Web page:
Books of the Month

Browse the great books we've talked about on The Tea.

 
 

Beyond the Book
Summer 2018

 
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Having conquered discrimination, homelessness, divorce, and several other acts of inhumanity in his life-time, renowned coach and expert speaker Michael Taylor deems it fit to share his story, teaching Black Men how to live a better life and achieve exponential success.

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Sharing the inspiration of expert business coaches, Dr. Dina explains to physicians and other entrepreneurs how to develop a business mindset that will help them find the energy, courage and know-how—or moxie—to start a profitable, fulfilling private practice.

 
 
 

June 2018

 
 
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Race Matters is a social sciences book by Cornel West. The book was first published on April 1, 1993 by Beacon Press. The book analyzes moral authority and racial debates concerning skin color in the United States.

 
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Mark Whitaker’s Smoketown is a captivating portrait of this unsung community and a vital addition to the story of black America. It depicts how ambitious Southern migrants were drawn to a steel-making city on a strategic river junction; how they were shaped by its schools and a spirit of commerce with roots in the Gilded Age; and how their world was eventually destroyed by industrial decline and urban renewal. Whitaker takes readers on a rousing, revelatory journey—and offers a timely reminder that Black History is not all bleak.

 
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Featuring interviews by former NBA player Etan Thomas with over fifty athletes, executives, media figures, and more--and interwoven with essays and critiques by Thomas--We Matter shares the personal tales and opinions of Kareem Abdul-Jabbar, Bill Russell, Dwyane Wade, Russell Westbrook, Steve Kerr, Oscar Robertson, Mark Cuban, Michael Bennett, Carmelo Anthony, Derrick Rose, Swin Cash, Alonzo Mourning, Chris Webber, Jemele Hill, Anquan Boldin, Jamal Crawford, Juwan Howard, Ray Jackson, Shannon Sharpe, James Blake, John Carlos, Laila Ali, Michael Eric Dyson, Joakim Noah, Eric Reid, Adam Silver, Soledad O'Brien, John Wall, Mahmoud Abdul-Rauf, Bradley Beal, Tamika Catchings, Curtis Conway, Harry Edwards, Chris Hayes, Chamique Holdsclaw, Scoop Jackson, Bomani Johnes, Shaun King, Jimmy King, Ted Leonsis, Thabo Sefolosha, Ilyasah Shabazz, Torrey Smith, Kenny Smith, Michael Smith, David West, Michael Wilbon, Jahvaris Fulton (brother of Trayvon Martin), Emerald Snipes (daughter of Eric Garner), Allysza Castile (sister of Philando Castile), Valerie Castile (mother of Philando Castile), and Dr. Tiffany Crutcher (sister of Terence Crutcher).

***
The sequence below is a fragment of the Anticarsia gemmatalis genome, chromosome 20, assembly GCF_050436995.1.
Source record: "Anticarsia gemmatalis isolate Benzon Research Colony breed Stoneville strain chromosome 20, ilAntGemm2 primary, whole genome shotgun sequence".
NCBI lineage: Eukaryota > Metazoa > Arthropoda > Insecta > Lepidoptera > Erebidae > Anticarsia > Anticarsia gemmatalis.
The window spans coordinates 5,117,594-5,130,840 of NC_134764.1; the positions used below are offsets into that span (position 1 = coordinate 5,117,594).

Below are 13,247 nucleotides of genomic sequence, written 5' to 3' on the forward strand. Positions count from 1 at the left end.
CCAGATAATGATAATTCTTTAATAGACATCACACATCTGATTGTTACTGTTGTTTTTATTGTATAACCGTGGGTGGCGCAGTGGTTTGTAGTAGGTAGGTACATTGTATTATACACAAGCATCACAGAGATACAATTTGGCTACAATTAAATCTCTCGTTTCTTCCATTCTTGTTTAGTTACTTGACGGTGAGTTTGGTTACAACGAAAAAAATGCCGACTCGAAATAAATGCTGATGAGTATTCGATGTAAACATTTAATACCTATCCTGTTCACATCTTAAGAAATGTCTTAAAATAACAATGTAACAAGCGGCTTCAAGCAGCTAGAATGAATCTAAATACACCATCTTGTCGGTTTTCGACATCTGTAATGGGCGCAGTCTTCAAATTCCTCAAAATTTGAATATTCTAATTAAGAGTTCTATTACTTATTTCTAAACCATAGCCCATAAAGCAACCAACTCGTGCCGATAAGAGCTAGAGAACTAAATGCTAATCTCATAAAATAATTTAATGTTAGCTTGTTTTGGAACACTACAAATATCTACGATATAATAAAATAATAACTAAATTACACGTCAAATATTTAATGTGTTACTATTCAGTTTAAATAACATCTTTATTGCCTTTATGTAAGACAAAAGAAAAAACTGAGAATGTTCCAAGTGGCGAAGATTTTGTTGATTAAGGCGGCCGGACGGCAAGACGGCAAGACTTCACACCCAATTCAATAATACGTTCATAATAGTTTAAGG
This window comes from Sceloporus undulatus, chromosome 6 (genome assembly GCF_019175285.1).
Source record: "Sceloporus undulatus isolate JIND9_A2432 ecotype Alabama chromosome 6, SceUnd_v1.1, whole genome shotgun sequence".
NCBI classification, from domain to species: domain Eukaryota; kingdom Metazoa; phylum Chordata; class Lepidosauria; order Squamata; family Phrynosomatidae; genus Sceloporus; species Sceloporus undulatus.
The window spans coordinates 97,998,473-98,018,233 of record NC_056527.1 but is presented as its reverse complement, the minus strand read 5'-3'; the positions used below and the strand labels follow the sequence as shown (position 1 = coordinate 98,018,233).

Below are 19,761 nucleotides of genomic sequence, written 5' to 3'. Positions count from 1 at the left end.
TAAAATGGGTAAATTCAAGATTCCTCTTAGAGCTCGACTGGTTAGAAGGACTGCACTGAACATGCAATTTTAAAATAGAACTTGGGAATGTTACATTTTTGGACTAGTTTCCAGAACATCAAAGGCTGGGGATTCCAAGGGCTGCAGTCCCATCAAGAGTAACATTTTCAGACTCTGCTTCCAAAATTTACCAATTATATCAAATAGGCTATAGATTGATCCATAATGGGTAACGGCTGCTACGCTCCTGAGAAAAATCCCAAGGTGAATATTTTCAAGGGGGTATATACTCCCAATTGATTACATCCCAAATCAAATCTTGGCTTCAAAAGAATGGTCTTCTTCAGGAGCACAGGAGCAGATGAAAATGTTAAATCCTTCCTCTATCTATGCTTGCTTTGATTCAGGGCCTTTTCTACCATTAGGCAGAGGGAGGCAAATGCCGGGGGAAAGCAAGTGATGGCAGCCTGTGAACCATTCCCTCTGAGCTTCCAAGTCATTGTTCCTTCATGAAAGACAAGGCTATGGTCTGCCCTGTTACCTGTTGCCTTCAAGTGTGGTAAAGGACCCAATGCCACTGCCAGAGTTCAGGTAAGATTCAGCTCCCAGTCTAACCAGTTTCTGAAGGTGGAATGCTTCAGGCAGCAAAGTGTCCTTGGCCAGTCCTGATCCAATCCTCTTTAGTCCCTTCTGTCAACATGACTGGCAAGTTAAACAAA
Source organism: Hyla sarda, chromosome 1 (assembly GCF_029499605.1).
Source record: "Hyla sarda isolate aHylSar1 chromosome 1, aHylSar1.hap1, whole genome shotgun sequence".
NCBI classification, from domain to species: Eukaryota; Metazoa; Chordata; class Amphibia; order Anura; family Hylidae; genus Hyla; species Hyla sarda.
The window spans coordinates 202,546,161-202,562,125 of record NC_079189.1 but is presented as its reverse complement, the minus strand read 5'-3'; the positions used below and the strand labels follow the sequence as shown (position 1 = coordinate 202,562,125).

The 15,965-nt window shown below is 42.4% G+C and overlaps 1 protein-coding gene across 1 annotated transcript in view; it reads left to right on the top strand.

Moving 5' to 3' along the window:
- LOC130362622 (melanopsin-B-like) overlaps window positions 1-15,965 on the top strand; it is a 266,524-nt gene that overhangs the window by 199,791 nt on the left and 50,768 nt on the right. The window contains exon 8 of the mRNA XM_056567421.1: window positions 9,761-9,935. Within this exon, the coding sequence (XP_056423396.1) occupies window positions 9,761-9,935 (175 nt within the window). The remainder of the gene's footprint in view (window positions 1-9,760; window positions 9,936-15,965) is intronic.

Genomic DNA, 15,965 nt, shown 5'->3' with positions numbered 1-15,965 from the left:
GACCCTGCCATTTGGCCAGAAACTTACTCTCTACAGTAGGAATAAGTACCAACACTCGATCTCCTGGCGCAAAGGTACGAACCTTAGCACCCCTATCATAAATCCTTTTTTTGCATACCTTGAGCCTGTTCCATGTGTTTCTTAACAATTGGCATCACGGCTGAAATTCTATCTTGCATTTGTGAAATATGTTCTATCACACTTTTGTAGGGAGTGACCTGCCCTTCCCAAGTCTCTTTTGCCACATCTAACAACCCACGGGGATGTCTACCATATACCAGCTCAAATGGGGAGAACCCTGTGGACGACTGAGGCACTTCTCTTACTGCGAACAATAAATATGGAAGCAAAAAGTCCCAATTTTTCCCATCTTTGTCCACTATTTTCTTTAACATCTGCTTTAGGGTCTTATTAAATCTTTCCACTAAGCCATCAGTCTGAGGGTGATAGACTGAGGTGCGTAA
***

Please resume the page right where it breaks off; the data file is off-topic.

Raised by a single mother in an impoverished neighborhood in Los Angeles, Patrisse Khan-Cullors experienced firsthand the prejudice and persecution Black Americans endure at the hands of law enforcement. For Patrisse, the most vulnerable people in the country are Black people. Deliberately and ruthlessly targeted by a criminal justice system serving a white privilege agenda, Black people are subjected to unjustifiable racial profiling and police brutality. In 2013, when Trayvon Martin’s killer went free, Patrisse’s outrage led her to co-found Black Lives Matter with Alicia Garza and Opal Tometi.

 
 

May 2018

 
 
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Mary Shelley’s Frankenstein beseeched his creator for love and companionship, but in 2017, the monster has long discarded any notions of peace or inclusion. He has become the Destroyer, his only goal to eliminate the scourge of humanity from the planet. In this goal, he initially finds a willing partner in Dr. Baker, a descendant of the Frankenstein family who has lost her teenage son after an encounter with the police. While two scientists, Percy and Byron, initially believe they’re brought to protect Dr. Baker from the monster, they soon realize they may have to protect the world from the monster and Dr. Baker’s wrath.